"Trust is the glue of life. It's the most essential ingredient in effective communication. It's the foundational principle that holds all relationships." – Stephen R. Covey
Trust has been a challenging thing for me. When I was in my teens and early adult years, I “trusted” everyone. I would share (often overshared), and my words would return to haunt me. I found that I would share, people would talk to each other about what I had said, and the response was often criticism, which would crush me. I would loan money to someone and never see it again. (It was my stupidity to think the person would pay me back.) During this time in my life, I learned not to trust others. I also struggled with trusting that I could succeed, so I didn’t try many things.
I am no longer so trusting. I do what I think is the right thing. I question myself, and I wonder if that person will come through or if I will be hurt. I am learning to let go and trust.
How do people define trust? In psychology, trust is believing that the trusted person will do what is expected. According to the psychoanalyst Erik Erikson, the development of basic trust is the first stage of psychosocial development occurring, or failing, during the first two years of life.
As I have grown spiritually and mentally, I am succeeding in areas and gaining trust in God and myself.
Earlier this week, I had an amazing experience. I was a participant in a retreat for Leadership Fresno. It was a team-building retreat. I have never experienced anything like it and probably will not experience it again.
I was with a group of people that I did not know. We had met each other at orientation but had yet to develop relationships. A month after we met, we were together to learn to work as a team.
We had a superb facilitator for the retreat. She started the day on a positive note, kept our attention, and continued to encourage our endeavors. She facilitated trust exercises, and I learned I needed help to complete everything. I need a team.
I am the oldest person in the group and have some physical issues. The most debilitating one was that I could not get on the ground. So, the team had to devise ways to complete the exercise using a table. Several of the activities required us to be blindfolded. It is overwhelming to be sightless. You have no choice but to depend on others.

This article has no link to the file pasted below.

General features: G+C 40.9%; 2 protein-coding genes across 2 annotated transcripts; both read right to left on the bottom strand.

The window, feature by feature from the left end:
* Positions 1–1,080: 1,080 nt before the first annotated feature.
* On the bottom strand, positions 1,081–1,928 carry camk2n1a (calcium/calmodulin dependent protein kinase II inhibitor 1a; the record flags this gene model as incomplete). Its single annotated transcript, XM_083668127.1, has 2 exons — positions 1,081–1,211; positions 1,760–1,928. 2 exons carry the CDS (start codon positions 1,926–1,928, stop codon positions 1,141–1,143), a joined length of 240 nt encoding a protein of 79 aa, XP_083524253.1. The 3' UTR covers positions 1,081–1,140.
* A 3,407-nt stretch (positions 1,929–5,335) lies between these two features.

One exercise was “the snake”. There were six of us on a team, and five were blindfolded. The sighted person was at the back of the line and needed to steer the rest of the group without talking. The object was to pick up all the golf balls on the floor. We were given two minutes to devise a plan for communicating with each other. Then, the exercise started. We worked well as a team, and then it was my turn to be the sighted person, and I ran everyone into a table. I learned some things about myself. First, I need to be confident with directions and not second guess myself; others trusted me, and when I messed up, they did not get mad; we laughed.
We were told to bring something that had meaning to us, and in the evening, we sat in a circle in a dark room with lanterns and shared. People shared from the heart and were transparent. I felt privileged to be a part of the evening.
The weekend was a great experience. I went in with some trepidation. Before I went, I decided to tackle the weekend with confidence. I participated in all activities with a positive attitude and found myself enjoying them. I did not allow myself to feel less than and was not intimidated by others.
I am learning the blessing of trust; however, you cannot trust everyone. I am learning to be discerning and research things before jumping into them. I am also learning to be cautious yet wise and trust others to carry out projects and meet my needs. I don’t have to do everything myself.
Ten Reasons Why Trust is Important:
1. Creates psychological safety – The ability to be yourself without fear of negative consequences.
2. Encourages questioning and risk-taking.
3. Encourages fast decisions.
4. Improves communication.
5. Promotes self-confidence.
6. Increased productivity.
7. Facilitates meaningful connections.
8. Reduces stress.
9. Increases feelings of optimism.
10. Good for communication.
I “trust” this has helped you in some way.
Have a great week.